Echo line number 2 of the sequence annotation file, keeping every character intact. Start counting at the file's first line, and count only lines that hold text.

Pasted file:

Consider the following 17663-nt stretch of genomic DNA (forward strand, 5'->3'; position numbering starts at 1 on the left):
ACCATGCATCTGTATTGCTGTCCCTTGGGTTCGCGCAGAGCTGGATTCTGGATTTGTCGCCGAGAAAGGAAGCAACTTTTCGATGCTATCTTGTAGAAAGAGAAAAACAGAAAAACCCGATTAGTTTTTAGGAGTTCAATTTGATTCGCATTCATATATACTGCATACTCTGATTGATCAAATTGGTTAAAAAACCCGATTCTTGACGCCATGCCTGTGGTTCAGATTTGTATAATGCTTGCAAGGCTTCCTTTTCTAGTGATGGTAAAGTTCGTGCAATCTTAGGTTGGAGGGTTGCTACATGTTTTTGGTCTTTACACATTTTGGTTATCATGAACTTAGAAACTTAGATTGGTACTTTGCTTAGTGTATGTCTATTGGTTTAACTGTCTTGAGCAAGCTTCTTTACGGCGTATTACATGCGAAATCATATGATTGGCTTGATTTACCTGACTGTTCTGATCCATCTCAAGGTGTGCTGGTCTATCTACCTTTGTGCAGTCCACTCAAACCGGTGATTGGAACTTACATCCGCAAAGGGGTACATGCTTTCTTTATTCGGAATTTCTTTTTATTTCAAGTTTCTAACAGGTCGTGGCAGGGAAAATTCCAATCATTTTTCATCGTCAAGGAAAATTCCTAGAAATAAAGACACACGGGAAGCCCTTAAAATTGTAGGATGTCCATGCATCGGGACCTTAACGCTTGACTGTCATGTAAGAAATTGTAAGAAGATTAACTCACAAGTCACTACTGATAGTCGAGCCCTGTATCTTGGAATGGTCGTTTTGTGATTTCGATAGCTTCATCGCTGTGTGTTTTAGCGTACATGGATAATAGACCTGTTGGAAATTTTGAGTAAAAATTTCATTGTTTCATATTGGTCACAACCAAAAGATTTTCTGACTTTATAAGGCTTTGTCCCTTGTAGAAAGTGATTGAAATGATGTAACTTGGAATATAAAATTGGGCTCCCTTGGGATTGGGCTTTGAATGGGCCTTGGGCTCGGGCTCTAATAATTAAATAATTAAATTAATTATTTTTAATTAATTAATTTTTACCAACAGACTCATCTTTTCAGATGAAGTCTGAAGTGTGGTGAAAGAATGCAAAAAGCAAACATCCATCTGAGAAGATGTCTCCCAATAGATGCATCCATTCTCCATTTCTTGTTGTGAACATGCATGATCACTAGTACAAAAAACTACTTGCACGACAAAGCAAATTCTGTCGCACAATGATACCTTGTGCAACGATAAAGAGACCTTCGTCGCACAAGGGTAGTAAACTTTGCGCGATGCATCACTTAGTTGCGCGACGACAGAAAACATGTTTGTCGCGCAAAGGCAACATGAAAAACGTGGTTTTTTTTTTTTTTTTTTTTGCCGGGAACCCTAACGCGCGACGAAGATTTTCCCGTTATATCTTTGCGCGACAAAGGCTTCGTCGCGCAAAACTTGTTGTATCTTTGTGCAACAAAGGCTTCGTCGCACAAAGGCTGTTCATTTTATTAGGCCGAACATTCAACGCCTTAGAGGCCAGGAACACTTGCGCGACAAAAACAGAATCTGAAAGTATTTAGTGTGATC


ACCATGCATCTGTATTGCTGTCCCTTGGGTTCGCGCAGAGCTGGATTCTGGATTTGTCGCCGAGAAAGGAAGCAACTTTTCGATGCTATCTTGTAGAAAGAGAAAAACAGAAAAACCCGATTAGTTTTTAGGAGTTCAATTTGATTCGCATTCATATATACTGCATACTCTGATTGATCAAATTGGTTAAAAAACCCGATTCTTGACGCCATGCCTGTGGTTCAGATTTGTATAATGCTTGCAAGGCTTCCTTTTCTAGTGATGGTAAAGTTCGTGCAATCTTAGGTTGGAGGGTTGCTACATGTTTTTGGTCTTTACACATTTTGGTTATCATGAACTTAGAAACTTAGATTGGTACTTTGCTTAGTGTATGTCTATTGGTTTAACTGTCTTGAGCAAGCTTCTTTACGGCGTATTACATGCGAAATCATATGATTGGCTTGATTTACCTGACTGTTCTGATCCATCTCAAGGTGTGCTGGTCTATCTACCTTTGTGCAGTCCACTCAAACCGGTGATTGGAACTTACATCCGCAAAGGGGTACATGCTTTCTTTATTCGGAATTTCTTTTTATTTCAAGTTTCTAACAGGTCGTGGCAGGGAAAATTCCAATCATTTTTCATCGTCAAGGAAAATTCCTAGAAATAAAGACACACGGGAAGCCCTTAAAATTGTAGGATGTCCATGCATCGGGACCTTAACGCTTGACTGTCATGTAAGAAATTGTAAGAAGATTAACTCACAAGTCACTACTGATAGTCGAGCCCTGTATCTTGGAATGGTCGTTTTGTGATTTCGATAGCTTCATCGCTGTGTGTTTTAGCGTACATGGATAATAGACCTGTTGGAAATTTTGAGTAAAAATTTCATTGTTTCATATTGGTCACAACCAAAAGATTTTCTGACTTTATAAGGCTTTGTCCCTTGTAGAAAGTGATTGAAATGATGTAACTTGGAATATAAAATTGGGCTCCCTTGGGATTGGGCTTTGAATGGGCCTTGGGCTCGGGCTCTAATAATTAAATAATTAAATTAATTATTTTTAATTAATTAATTTTTACCAACAGACTCATCTTTTCAGATGAAGTCTGAAGTGTGGTGAAAGAATGCAAAAAGCAAACATCCATCTGAGAAGATGTCTCCCAATAGATGCATCCATTCTCCATTTCTTGTTGTGAACATGCATGATCACTAGTACAAAAAACTACTTGCACGACAAAGCAAATTCTGTCGCACAATGATACCTTGTGCAACGATAAAGAGACCTTCGTCGCACAAGGGTAGTAAACTTTGCGCGATGCATCACTTAGTTGCGCGACGACAGAAAACATGTTTGTCGCGCAAAGGCAACATGAAAAACGTGGTTTTTTTTTTTTTTTTTTTTGCCGGGAACCCTAACGCGCGACGAAGATTTTCCCGTTATATCTTTGCGCGACAAAGGCTTCGTCGCGCAAAACTTGTTGTATCTTTGTGCAACAAAGGCTTCGTCGCACAAAGGCTGTTCATTTTATTAGGCCGAACATTCAACGCCTTAGAGGCCAGGAACACTTGCGCGACAAAAACAGAATCTGAAAGTATTTAGTGTGATC